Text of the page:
Church and coronavirus

Coping with COVID-19

Photo by Kim Fundingsland/MDN St. Leo the Great Catholic Church is among many in Minot having to adjust to meet the needs of parishioners during the coronavirus pandemic. Kim Fundingsland/MDN

Who knew it would last this long? Not even churches and their congregations were spared from the precautions brought on by the lengthy and ongoing coronavirus pandemic.

“We started this journey in the season of Lent last year. We weren’t able to gather for Easter,” said Pastor Desiree Uhrich, Christ Lutheran Church, Minot. “It’s been a year now. Seems impossible.”

For Easter 2021 members of Christ Lutheran Church were able to gather for a traditional Easter service.

“We approached the Easter season with hope of gathering and experiencing joy together,” said Uhrich. “The church never wasn’t alive and we’re seeing how important and resilient it is.”

Father Justin Waltz of St. Leo the Great Catholic Church of Minot credits the area bishop with doing an “outstanding job of navigating through” the coronavirus pandemic, particularly during the early phases of the pandemic when there was considerable uncertainty about coronavirus. He also recalls closing church doors during Holy Week and Easter of 2020.

“Everything was virtual with no one there. It was the first time in my life,” said Waltz. “It was the first time in the history of the Catholic Church where no mass was offered anywhere on Earth.”

Waltz said he’s had virtual messages go viral and has received emails from throughout the world.

“In Ireland and England those people were still locked down and expressed extreme frustration,” said Waltz. “I think North Dakota is kind of like a bubble compared to the rest of the world. It’s kind of a phenomenon. I have friends in Italy on lockdown.”

Throughout the pandemic churches turned to live-streaming of services in place of regular services, a necessary precaution to prevent possible exposure to COVID-19.

“We are working our way to the new norm,” said Pastor Janet Mathistad, Bethany Lutheran Church, Minot. “At the height of things we encouraged people to not come, to stay at home and watch online. I am glad at the beginning we didn’t know how long this was going to be.”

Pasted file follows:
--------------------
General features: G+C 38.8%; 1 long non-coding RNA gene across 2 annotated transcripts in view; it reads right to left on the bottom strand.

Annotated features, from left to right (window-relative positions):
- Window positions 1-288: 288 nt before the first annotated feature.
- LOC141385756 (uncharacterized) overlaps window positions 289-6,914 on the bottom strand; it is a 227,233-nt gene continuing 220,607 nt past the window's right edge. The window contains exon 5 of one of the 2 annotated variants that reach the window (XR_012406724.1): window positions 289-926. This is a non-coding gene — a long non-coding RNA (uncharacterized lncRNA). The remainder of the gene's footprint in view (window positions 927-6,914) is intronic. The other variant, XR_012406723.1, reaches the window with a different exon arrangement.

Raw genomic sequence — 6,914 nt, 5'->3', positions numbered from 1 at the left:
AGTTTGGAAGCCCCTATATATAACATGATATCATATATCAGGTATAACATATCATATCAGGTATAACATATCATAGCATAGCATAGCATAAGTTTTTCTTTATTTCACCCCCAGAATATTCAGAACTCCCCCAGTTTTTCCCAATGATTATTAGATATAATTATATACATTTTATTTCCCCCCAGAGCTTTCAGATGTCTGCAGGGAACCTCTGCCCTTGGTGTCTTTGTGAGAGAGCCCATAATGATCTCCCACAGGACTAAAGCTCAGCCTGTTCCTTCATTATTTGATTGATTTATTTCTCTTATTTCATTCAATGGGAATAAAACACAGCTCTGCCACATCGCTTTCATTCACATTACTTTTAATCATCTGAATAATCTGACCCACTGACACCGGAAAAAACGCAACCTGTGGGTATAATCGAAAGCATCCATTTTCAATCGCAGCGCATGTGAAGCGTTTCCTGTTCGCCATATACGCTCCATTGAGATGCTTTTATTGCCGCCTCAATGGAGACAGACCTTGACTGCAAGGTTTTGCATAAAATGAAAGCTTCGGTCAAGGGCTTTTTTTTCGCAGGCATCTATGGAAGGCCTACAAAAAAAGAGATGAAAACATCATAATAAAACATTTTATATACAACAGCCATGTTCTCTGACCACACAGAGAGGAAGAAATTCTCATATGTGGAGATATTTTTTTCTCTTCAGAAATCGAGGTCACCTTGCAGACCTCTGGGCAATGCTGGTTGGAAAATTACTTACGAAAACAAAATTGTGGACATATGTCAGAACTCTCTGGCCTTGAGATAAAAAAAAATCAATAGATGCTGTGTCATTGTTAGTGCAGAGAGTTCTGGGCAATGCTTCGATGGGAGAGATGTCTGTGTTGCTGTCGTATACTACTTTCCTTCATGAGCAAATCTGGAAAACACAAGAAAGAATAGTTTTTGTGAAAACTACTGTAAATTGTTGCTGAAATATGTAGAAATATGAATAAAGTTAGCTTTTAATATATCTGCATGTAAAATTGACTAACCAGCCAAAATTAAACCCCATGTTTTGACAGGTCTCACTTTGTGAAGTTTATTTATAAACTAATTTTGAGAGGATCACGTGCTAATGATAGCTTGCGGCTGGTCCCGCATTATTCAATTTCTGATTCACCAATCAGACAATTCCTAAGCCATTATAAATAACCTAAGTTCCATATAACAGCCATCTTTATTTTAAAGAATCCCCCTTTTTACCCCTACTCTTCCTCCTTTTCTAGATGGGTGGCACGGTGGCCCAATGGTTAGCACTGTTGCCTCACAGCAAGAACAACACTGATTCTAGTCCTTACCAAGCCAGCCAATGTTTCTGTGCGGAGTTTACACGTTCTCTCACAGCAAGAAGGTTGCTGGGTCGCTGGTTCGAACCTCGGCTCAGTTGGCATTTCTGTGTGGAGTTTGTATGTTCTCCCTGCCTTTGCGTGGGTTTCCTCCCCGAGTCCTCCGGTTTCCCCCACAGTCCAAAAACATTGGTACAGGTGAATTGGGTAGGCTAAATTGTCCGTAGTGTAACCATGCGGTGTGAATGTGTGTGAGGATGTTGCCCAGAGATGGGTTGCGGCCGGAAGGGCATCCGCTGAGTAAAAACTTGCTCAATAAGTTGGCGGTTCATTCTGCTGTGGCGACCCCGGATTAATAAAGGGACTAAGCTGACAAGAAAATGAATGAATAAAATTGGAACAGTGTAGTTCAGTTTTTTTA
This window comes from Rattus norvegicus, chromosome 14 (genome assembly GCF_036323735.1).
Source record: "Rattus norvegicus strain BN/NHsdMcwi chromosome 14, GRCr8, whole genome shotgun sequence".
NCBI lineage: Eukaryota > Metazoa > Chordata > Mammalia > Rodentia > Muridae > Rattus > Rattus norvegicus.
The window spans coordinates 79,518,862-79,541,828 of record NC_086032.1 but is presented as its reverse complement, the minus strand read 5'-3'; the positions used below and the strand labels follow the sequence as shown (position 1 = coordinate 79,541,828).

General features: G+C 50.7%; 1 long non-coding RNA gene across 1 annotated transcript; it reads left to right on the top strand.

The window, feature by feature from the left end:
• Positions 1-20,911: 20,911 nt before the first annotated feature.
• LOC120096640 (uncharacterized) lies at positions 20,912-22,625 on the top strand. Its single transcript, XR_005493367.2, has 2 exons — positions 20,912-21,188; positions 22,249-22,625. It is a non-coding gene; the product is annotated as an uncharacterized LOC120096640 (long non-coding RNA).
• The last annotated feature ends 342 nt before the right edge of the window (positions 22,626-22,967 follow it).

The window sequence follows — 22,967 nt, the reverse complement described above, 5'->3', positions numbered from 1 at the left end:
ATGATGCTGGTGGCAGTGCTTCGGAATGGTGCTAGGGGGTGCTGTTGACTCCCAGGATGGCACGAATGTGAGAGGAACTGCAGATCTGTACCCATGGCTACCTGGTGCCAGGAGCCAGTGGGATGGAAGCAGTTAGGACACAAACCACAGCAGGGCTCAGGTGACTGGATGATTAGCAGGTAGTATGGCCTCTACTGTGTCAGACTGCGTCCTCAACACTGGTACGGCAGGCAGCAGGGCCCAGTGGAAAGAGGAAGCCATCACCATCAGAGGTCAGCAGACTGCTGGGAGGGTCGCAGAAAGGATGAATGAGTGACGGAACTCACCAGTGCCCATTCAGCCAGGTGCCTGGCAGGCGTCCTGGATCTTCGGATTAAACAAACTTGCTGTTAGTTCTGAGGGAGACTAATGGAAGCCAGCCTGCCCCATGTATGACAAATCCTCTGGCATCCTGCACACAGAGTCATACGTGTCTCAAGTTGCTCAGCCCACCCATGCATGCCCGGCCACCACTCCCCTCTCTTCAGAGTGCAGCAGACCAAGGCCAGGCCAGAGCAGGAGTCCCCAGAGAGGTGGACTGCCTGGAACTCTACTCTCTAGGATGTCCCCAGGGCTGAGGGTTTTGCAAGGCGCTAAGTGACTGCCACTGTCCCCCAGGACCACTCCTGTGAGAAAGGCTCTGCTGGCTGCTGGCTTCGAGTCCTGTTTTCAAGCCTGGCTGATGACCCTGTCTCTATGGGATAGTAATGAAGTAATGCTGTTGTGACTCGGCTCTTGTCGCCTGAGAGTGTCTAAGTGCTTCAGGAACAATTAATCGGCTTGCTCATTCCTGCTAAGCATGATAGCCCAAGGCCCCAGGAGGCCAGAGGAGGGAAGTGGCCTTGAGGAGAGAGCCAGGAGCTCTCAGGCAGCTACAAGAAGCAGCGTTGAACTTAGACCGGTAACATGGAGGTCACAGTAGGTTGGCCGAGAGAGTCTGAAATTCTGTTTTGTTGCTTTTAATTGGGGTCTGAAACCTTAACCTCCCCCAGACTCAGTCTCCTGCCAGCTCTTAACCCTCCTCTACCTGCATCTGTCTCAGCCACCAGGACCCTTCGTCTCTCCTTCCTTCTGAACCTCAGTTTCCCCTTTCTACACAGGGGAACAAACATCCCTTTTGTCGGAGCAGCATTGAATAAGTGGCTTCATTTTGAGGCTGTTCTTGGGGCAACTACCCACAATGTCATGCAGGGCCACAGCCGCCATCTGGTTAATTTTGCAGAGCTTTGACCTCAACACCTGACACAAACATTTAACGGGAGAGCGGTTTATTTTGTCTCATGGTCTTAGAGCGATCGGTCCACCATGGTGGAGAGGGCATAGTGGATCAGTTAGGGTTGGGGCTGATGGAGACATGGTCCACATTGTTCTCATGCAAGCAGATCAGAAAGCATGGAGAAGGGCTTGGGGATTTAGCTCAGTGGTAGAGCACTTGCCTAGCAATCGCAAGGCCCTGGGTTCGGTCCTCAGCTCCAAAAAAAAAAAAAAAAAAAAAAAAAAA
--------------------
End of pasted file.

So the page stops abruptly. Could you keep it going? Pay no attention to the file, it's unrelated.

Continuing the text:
Mathistad called cooperation from the Bethany congregation a blessing, noting that Easter services a year ago were live-streamed as well as Christmas services. By the middle of June Bethany’s church doors were opened again, but with the precautions of wearing protective masks and practicing social distancing.

“Masks are a tool that we have and we use things that we know are effective,” said Mathistad. “People are cooperative with the mask requirement and that is still part of our protocol.”

“A lot of people are not yet comfortable but still feel connected,” remarked Uhrich. “We’re still requiring masks at church. Everybody recognizes to wear them for ourselves and each other.”

There’s other notable changes too, such as seating in every other pew. At Bethany, even though a new air exchange unit has been installed, different areas are used to accommodate multiple services in a single day. Both pastors note they are slowly easing into previous congregational practices and in-person participation is on the increase as more and more church members become vaccinated against COVID-19.

“They’ll be back when vaccinated. They’re so joyful,” said Uhrich. “I had an older gentleman a couple of weeks ago at church for the first time since this all began. It’s been heartbreaking to see people like that isolated. They want to go to church.”

Father Waltz noted St. Leo’s has opened its door again and the response has been overwhelming.

“My church is packed full for all of the Sunday masses, even daily masses,” remarked Waltz. “These are free, adult Americans who can make their own informed choice as to what’s best for them and their families. They are choosing to come.”

What changes due to the pandemic will become permanent for worshipers and what changes will fade away is not yet known, but all three pastors shared some personal insight.

“It’s been a great lesson in patience,” remarked Uhrich. “I do believe we’ll continue to improve our digital church. It’s a doorway that we can reach people maybe we didn’t reach before. I think that will stay.”

“It’s hard to know, but online will always be here from now on out,” agreed Mathistad. “People have gotten comfortable watching worship online. On the other hand there’s a greater appreciation for when we are together again. With the vaccine our numbers are coming back.”

“We encourage hand sanitizing and have that readily available at all of our doors,” said Waltz. “I don’t think COVID has had a lasting effect here but it is having a tremendously lasting negative effect throughout the globe.”


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